starter in the fluorescent lamp in my garage failed and I didn't have a
replacement.

I remembered that there was a small circuit for an starter using a thyristor
(which I have dozens of) so after a long search the appropriate magazine was
found and the circuit hastily constructed on a piece of Veroboard, worked a
treat and the tube now springs into life instantly!

Sure Elektor is still going! Just bought a copy recently when I was in
Germany. It is every bit as good as it always was.

Bob.
 
B

Ban

Jan 1, 1970
0
Bob said:
Sure Elektor is still going! Just bought a copy recently when I was in
Germany. It is every bit as good as it always was.

Bob.

Actually I resuscribed again this year, I still have the first issues from
1972 or so, but I never opened them again, they are stored somewhere in the
basement. If some offspring continues my way, he could one day find these
mags and reread them. Well, my eldest son(29) is just doing his PhD in EE.
You are right, lots of interesting things inside, much better than Circuit
Cellar, which is defined to PICs and alike.
 
N

Nick

Jan 1, 1970
0
Trevor said:
In case anyone can help, I need a copy of the March 2004 issue of
Elektor Electronics magazine (Nr 330), to complete a break in a
library sequence.

I will of course pay for the copy plus postage.

Please help if you can.

73

Trevor Campbell Davis
G3YMM

[email protected]
_____________________



Hello,
I know the guys who distribute this magazine, you can contact them on:

World Wide Subscriptions Services Limited
Tel: 01580 200657


Hope this helped!
 
M

Mike GW8IJT

Jan 1, 1970
0
Lurch said:
Going slightly OT now but you really should replace the tube as well
as the starter as a worn out tube will put additional strain on the
starter. It is also recommended that flourescent lamps be replaced
every 12-18 months as they lose a lot of their light output and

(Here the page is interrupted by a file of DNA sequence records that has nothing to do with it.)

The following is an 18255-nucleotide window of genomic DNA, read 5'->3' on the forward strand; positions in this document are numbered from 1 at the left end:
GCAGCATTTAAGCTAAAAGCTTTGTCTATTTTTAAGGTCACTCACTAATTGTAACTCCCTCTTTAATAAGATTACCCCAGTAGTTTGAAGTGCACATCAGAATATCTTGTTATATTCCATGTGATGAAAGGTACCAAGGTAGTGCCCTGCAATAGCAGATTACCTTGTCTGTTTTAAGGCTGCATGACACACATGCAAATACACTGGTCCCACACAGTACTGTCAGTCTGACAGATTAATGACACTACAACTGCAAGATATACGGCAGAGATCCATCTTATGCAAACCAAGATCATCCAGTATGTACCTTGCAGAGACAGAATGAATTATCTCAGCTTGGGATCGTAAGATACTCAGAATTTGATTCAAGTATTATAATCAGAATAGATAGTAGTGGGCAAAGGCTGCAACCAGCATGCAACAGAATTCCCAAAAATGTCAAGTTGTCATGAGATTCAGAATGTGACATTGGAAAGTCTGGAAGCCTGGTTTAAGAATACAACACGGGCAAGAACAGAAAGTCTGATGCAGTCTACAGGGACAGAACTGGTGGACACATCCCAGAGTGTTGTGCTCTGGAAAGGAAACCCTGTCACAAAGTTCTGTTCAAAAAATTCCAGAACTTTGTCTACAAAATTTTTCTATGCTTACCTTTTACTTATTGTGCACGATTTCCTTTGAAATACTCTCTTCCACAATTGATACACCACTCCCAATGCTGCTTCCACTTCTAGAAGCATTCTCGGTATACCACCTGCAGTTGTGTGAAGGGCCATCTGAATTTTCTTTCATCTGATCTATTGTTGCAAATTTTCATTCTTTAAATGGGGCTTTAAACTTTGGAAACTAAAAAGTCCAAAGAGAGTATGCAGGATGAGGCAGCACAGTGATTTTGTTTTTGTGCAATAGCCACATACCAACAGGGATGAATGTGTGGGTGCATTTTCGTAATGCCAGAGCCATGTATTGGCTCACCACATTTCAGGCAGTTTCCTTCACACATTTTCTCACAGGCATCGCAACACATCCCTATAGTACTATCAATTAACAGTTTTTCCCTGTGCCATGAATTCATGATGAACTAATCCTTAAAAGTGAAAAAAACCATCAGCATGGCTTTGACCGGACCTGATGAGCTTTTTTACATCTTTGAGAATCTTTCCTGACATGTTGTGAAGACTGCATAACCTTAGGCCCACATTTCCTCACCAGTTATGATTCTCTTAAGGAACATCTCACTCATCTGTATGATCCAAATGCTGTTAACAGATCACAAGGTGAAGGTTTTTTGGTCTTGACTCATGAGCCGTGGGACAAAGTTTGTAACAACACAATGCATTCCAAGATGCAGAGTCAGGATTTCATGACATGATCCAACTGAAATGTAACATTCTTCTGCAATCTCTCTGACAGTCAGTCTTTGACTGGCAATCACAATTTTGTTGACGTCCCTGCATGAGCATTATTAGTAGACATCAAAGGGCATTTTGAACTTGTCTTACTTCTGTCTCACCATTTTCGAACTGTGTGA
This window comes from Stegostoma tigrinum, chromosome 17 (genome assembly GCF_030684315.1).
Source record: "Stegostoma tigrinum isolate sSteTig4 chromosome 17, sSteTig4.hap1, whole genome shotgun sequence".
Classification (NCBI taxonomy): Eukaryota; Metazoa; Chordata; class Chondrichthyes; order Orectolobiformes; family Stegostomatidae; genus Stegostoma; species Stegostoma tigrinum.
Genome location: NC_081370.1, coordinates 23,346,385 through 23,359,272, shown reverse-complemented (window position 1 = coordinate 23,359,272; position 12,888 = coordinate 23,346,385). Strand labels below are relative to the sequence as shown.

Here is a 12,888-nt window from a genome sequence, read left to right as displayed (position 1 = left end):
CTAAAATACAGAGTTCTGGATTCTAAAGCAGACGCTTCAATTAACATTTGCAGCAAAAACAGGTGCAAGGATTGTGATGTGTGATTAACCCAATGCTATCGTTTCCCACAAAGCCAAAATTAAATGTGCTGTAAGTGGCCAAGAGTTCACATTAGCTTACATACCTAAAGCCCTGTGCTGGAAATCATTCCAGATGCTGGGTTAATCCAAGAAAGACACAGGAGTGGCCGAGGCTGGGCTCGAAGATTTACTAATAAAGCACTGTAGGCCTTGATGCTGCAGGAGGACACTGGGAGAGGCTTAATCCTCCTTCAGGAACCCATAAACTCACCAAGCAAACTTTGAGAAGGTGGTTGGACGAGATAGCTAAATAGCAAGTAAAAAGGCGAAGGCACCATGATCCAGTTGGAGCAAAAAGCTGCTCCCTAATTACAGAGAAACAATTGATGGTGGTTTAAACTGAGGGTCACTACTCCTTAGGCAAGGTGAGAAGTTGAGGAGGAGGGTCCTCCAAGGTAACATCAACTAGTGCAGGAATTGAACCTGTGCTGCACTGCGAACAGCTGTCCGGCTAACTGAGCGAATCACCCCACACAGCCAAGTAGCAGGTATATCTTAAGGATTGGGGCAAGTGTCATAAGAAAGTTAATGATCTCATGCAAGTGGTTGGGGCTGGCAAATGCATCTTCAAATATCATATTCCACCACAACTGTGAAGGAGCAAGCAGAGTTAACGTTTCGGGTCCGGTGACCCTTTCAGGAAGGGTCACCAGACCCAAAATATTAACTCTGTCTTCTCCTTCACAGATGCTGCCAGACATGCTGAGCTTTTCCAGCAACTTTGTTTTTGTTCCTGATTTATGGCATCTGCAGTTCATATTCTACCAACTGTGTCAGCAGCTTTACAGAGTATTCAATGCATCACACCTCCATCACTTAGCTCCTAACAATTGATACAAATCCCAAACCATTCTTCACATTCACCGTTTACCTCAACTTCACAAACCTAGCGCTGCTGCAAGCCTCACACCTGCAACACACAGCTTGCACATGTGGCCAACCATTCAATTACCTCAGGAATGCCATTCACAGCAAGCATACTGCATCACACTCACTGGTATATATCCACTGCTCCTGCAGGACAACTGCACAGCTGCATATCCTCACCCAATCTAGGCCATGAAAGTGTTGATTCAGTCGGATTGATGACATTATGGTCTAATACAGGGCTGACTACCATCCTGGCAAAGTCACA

electrical efficiency by that time and will gradually do so till they
fail, unlike standard incandescants which either come on 100% or don't
come on at all.

In practice, everyone, including all places where I've worked, waits
till the tube completely dies.
Regards Mike.
 
D

Dave Plowman (News)

Jan 1, 1970
0
In practice, everyone, including all places where I've worked, waits
till the tube completely dies.

It will obviously depend on its use. If you're using them for an important
application, then it certainly makes sense to replace them regularly -
although how often will depend on the amount of use, the type of tube and
the type of ballast. Modern high frequency types are far kinder to the
tube than switchstart ones, as well as more efficient.

If all it's doing is lighting the stationary cupboard, then as you say
most wait until it fails. Which can be a very long time.
 
L

Lurch

Jan 1, 1970
0
In practice, everyone, including all places where I've worked, waits
till the tube completely dies.

Well yes, I did say recommended! ;-)
 
W

Watson A.Name - \Watt Sun, the Dark Remover\

Jan 1, 1970
0
Mike GW8IJT said:
In practice, everyone, including all places where I've worked, waits
till the tube completely dies.
Regards Mike.

Back in the '70s I managed apts for a guy who worked at